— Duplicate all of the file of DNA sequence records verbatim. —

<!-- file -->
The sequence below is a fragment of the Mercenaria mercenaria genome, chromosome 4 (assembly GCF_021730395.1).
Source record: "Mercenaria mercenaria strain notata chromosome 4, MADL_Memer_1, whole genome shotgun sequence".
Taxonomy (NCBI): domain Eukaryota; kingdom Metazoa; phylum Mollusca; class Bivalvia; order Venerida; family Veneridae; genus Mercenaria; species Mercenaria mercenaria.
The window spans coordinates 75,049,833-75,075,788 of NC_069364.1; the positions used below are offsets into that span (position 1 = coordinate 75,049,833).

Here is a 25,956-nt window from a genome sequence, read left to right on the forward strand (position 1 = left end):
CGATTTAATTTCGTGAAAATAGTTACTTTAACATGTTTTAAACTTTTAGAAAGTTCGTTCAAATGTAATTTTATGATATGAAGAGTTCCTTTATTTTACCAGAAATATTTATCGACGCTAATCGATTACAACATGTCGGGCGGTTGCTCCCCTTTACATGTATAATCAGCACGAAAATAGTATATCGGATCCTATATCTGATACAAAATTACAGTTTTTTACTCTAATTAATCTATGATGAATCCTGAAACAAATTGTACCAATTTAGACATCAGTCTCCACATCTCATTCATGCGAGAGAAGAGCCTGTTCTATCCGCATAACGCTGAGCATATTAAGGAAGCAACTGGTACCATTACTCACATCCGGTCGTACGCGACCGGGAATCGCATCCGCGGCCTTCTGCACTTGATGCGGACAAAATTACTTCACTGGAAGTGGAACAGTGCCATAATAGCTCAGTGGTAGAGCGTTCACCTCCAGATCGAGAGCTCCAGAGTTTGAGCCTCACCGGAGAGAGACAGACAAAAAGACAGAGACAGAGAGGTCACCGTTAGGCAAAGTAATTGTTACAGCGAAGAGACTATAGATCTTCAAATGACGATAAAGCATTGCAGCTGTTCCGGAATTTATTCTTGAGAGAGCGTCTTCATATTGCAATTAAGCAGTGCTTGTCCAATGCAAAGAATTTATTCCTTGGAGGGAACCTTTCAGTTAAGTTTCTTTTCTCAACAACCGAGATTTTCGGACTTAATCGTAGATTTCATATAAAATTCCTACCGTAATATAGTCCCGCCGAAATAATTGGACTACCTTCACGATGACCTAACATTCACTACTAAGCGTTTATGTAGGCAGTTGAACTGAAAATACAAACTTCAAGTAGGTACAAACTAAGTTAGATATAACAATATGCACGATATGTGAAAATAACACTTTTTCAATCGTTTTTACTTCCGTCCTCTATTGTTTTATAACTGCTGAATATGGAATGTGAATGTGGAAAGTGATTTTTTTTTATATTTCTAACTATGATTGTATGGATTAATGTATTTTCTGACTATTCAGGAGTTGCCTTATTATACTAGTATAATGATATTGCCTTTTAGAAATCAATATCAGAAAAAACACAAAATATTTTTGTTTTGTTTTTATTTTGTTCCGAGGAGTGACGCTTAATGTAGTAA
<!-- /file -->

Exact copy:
The sequence below is a fragment of the Mercenaria mercenaria genome, chromosome 4 (assembly GCF_021730395.1).
Source record: "Mercenaria mercenaria strain notata chromosome 4, MADL_Memer_1, whole genome shotgun sequence".
Taxonomy (NCBI): domain Eukaryota; kingdom Metazoa; phylum Mollusca; class Bivalvia; order Venerida; family Veneridae; genus Mercenaria; species Mercenaria mercenaria.
The window spans coordinates 75,049,833-75,075,788 of NC_069364.1; the positions used below are offsets into that span (position 1 = coordinate 75,049,833).

Here is a 25,956-nt window from a genome sequence, read left to right on the forward strand (position 1 = left end):
CGATTTAATTTCGTGAAAATAGTTACTTTAACATGTTTTAAACTTTTAGAAAGTTCGTTCAAATGTAATTTTATGATATGAAGAGTTCCTTTATTTTACCAGAAATATTTATCGACGCTAATCGATTACAACATGTCGGGCGGTTGCTCCCCTTTACATGTATAATCAGCACGAAAATAGTATATCGGATCCTATATCTGATACAAAATTACAGTTTTTTACTCTAATTAATCTATGATGAATCCTGAAACAAATTGTACCAATTTAGACATCAGTCTCCACATCTCATTCATGCGAGAGAAGAGCCTGTTCTATCCGCATAACGCTGAGCATATTAAGGAAGCAACTGGTACCATTACTCACATCCGGTCGTACGCGACCGGGAATCGCATCCGCGGCCTTCTGCACTTGATGCGGACAAAATTACTTCACTGGAAGTGGAACAGTGCCATAATAGCTCAGTGGTAGAGCGTTCACCTCCAGATCGAGAGCTCCAGAGTTTGAGCCTCACCGGAGAGAGACAGACAAAAAGACAGAGACAGAGAGGTCACCGTTAGGCAAAGTAATTGTTACAGCGAAGAGACTATAGATCTTCAAATGACGATAAAGCATTGCAGCTGTTCCGGAATTTATTCTTGAGAGAGCGTCTTCATATTGCAATTAAGCAGTGCTTGTCCAATGCAAAGAATTTATTCCTTGGAGGGAACCTTTCAGTTAAGTTTCTTTTCTCAACAACCGAGATTTTCGGACTTAATCGTAGATTTCATATAAAATTCCTACCGTAATATAGTCCCGCCGAAATAATTGGACTACCTTCACGATGACCTAACATTCACTACTAAGCGTTTATGTAGGCAGTTGAACTGAAAATACAAACTTCAAGTAGGTACAAACTAAGTTAGATATAACAATATGCACGATATGTGAAAATAACACTTTTTCAATCGTTTTTACTTCCGTCCTCTATTGTTTTATAACTGCTGAATATGGAATGTGAATGTGGAAAGTGATTTTTTTTTATATTTCTAACTATGATTGTATGGATTAATGTATTTTCTGACTATTCAGGAGTTGCCTTATTATACTAGTATAATGATATTGCCTTTTAGAAATCAATATCAGAAAAAACACAAAATATTTTTGTTTTGTTTTTATTTTGTTCCGAGGAGTGACGCTTAATGTAGTAA